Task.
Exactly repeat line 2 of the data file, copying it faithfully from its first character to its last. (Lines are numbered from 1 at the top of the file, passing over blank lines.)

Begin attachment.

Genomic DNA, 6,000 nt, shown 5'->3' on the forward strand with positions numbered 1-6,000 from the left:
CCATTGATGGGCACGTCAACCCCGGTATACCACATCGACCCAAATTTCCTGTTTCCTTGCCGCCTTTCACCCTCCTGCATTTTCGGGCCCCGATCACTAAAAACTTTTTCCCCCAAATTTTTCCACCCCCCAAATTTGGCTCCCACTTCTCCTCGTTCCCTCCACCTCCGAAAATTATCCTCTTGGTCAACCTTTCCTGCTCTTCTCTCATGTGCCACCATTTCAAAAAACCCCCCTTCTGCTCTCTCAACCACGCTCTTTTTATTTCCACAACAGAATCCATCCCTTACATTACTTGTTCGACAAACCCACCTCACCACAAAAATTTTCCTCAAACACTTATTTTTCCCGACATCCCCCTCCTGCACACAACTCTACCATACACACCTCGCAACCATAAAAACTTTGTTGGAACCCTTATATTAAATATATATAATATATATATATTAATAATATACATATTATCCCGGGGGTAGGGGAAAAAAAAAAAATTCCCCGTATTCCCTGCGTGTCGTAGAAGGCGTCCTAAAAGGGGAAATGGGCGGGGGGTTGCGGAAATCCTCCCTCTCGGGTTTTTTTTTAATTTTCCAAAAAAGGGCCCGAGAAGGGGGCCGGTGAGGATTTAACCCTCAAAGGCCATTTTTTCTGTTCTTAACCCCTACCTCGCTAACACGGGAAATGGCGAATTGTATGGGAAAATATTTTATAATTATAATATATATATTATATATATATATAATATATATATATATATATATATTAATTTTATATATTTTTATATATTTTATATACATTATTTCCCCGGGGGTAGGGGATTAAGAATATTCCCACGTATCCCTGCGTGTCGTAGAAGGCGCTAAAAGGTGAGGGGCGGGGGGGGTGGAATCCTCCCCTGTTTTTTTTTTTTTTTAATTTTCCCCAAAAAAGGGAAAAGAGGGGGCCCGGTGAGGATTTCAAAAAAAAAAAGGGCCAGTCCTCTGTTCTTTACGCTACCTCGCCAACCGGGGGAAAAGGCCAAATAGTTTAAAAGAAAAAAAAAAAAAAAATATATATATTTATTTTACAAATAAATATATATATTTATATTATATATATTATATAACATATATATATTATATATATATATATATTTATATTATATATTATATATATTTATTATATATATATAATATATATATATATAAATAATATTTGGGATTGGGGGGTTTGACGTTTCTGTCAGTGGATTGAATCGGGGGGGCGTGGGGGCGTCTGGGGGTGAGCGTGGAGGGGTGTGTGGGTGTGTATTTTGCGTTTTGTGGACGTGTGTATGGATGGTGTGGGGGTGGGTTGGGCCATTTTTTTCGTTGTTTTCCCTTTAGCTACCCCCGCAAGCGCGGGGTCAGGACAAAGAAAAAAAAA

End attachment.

CCATTGATGGGCACGTCAACCCCGGTATACCACATCGACCCAAATTTCCTGTTTCCTTGCCGCCTTTCACCCTCCTGCATTTTCGGGCCCCGATCACTAAAAACTTTTTCCCCCAAATTTTTCCACCCCCCAAATTTGGCTCCCACTTCTCCTCGTTCCCTCCACCTCCGAAAATTATCCTCTTGGTCAACCTTTCCTGCTCTTCTCTCATGTGCCACCATTTCAAAAAACCCCCCTTCTGCTCTCTCAACCACGCTCTTTTTATTTCCACAACAGAATCCATCCCTTACATTACTTGTTCGACAAACCCACCTCACCACAAAAATTTTCCTCAAACACTTATTTTTCCCGACATCCCCCTCCTGCACACAACTCTACCATACACACCTCGCAACCATAAAAACTTTGTTGGAACCCTTATATTAAATATATATAATATATATATATTAATAATATACATATTATCCCGGGGGTAGGGGAAAAAAAAAAAATTCCCCGTATTCCCTGCGTGTCGTAGAAGGCGTCCTAAAAGGGGAAATGGGCGGGGGGTTGCGGAAATCCTCCCTCTCGGGTTTTTTTTTAATTTTCCAAAAAAGGGCCCGAGAAGGGGGCCGGTGAGGATTTAACCCTCAAAGGCCATTTTTTCTGTTCTTAACCCCTACCTCGCTAACACGGGAAATGGCGAATTGTATGGGAAAATATTTTATAATTATAATATATATATTATATATATATATAATATATATATATATATATATATTAATTTTATATATTTTTATATATTTTATATACATTATTTCCCCGGGGGTAGGGGATTAAGAATATTCCCACGTATCCCTGCGTGTCGTAGAAGGCGCTAAAAGGTGAGGGGCGGGGGGGGTGGAATCCTCCCCTGTTTTTTTTTTTTTTTAATTTTCCCCAAAAAAGGGAAAAGAGGGGGCCCGGTGAGGATTTCAAAAAAAAAAAGGGCCAGTCCTCTGTTCTTTACGCTACCTCGCCAACCGGGGGAAAAGGCCAAATAGTTTAAAAGAAAAAAAAAAAAAAAATATATATATTTATTTTACAAATAAATATATATATTTATATTATATATATTATATAACATATATATATTATATATATATATATATTTATATTATATATTATATATATTTATTATATATATATAATATATATATATATAAATAATATTTGGGATTGGGGGGTTTGACGTTTCTGTCAGTGGATTGAATCGGGGGGGCGTGGGGGCGTCTGGGGGTGAGCGTGGAGGGGTGTGTGGGTGTGTATTTTGCGTTTTGTGGACGTGTGTATGGATGGTGTGGGGGTGGGTTGGGCCATTTTTTTCGTTGTTTTCCCTTTAGCTACCCCCGCAAGCGCGGGGTCAGGACAAAGAAAAAAAAA